An argument that those who pine for the days of unrepentant misogyny are fond of repeating is the idea that gender equality has eroded traditional ideas of chivalry that actually benefit women, e.g. holding the door and letting women go first, etcetera. I don't expect that any readers of this blog will harbor sympathy for that argument, so I won't spend time pointing out the flaws.
I do want to make an observation, though, in regards to the way the lack of gender symmetry in these traditional "chivalrous" ideals can wind up making people just plain rude. Now, I have to be careful here, because I'm making a little bit of a generalization based on anecdotal observation, so just keep in mind that I don't mean this as absolute, and it's quite possible I'm just wrong on this one. With that in mind, here we go...
If someone is five steps in front of me, it is their call if they want to hold the door. I usually will hold the door for people in that circumstance, but if I'm in a hurry I might just pretend I don't see them. When someone is that far behind, it requires one to stop and wait, and while it's certainly courteous to do so, I don't think it's compulsory. But if somebody is just one or two steps behind you, it just seems like basic common decency to, if not actually hold the door for the next person, at least give it a little shove so they can catch it as they reach the doorway, rather than making them lean in to open it again after you just opened it a second and a half ago.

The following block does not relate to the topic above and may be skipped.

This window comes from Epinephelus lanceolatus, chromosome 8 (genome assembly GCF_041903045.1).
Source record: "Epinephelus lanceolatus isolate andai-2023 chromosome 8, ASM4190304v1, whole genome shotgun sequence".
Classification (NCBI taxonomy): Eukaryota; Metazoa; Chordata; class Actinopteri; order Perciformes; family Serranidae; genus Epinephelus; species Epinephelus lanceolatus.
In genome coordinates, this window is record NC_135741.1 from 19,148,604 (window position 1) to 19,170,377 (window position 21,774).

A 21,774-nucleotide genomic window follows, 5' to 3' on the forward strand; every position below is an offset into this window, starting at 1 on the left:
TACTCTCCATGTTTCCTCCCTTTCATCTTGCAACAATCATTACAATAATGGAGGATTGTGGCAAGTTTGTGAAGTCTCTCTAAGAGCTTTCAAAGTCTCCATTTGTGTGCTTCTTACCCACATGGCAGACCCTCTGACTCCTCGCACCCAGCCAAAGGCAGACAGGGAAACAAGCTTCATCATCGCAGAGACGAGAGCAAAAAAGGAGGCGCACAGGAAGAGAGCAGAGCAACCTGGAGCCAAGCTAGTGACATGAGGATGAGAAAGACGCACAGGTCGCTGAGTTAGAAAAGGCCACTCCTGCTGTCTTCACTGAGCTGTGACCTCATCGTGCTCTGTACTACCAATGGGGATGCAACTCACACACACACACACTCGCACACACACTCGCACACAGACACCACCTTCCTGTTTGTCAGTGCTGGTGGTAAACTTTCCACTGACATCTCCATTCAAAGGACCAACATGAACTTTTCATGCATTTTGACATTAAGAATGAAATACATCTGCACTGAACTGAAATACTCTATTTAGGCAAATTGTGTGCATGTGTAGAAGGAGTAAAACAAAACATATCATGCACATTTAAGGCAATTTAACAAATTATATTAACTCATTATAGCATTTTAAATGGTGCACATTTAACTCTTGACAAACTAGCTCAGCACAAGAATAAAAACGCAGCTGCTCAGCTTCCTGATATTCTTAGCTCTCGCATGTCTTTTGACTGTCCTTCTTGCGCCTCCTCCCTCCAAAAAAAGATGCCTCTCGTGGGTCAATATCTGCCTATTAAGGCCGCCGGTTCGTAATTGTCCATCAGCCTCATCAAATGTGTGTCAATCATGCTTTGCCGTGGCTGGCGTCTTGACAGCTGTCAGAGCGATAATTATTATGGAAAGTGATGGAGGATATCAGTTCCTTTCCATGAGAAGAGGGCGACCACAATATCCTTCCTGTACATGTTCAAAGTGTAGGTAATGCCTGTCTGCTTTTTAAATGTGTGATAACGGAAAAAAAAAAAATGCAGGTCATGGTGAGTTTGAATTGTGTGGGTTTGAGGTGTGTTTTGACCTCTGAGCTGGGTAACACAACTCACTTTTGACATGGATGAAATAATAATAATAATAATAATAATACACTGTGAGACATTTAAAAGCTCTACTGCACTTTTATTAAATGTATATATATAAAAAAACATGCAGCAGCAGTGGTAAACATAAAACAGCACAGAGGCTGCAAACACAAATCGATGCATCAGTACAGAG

And yet, every now and then, someone who clearly knew I was there (this morning I even made eye contact with the person as we were approaching the door from different directions) just lets the door close immediately behind their ass -- something I find pretty rude. It's a dis. An unnecessary door-in-the-face, that the person could have prevented with a little push.
And here comes the dangerous generalization: It seems to me, in my experience, that the people most likely to do this are older women. Sometimes a younger woman will do it, and I've even had a man do it to me on a few occasions. But I suspect this has something to do with this outdated notion of "chivalry". I suspect that, to some women, men hold the door for them, but they do not hold the door for men.
Like I say, that's fine if the person is five steps behind you. But to not even give the door a "push" so someone a step behind you can catch it? Please. That's so fucking rude. And I blame chivalry for it. Screw that.
Mythologized Cowboy as Anti-Immigrant Narrative
12 hours ago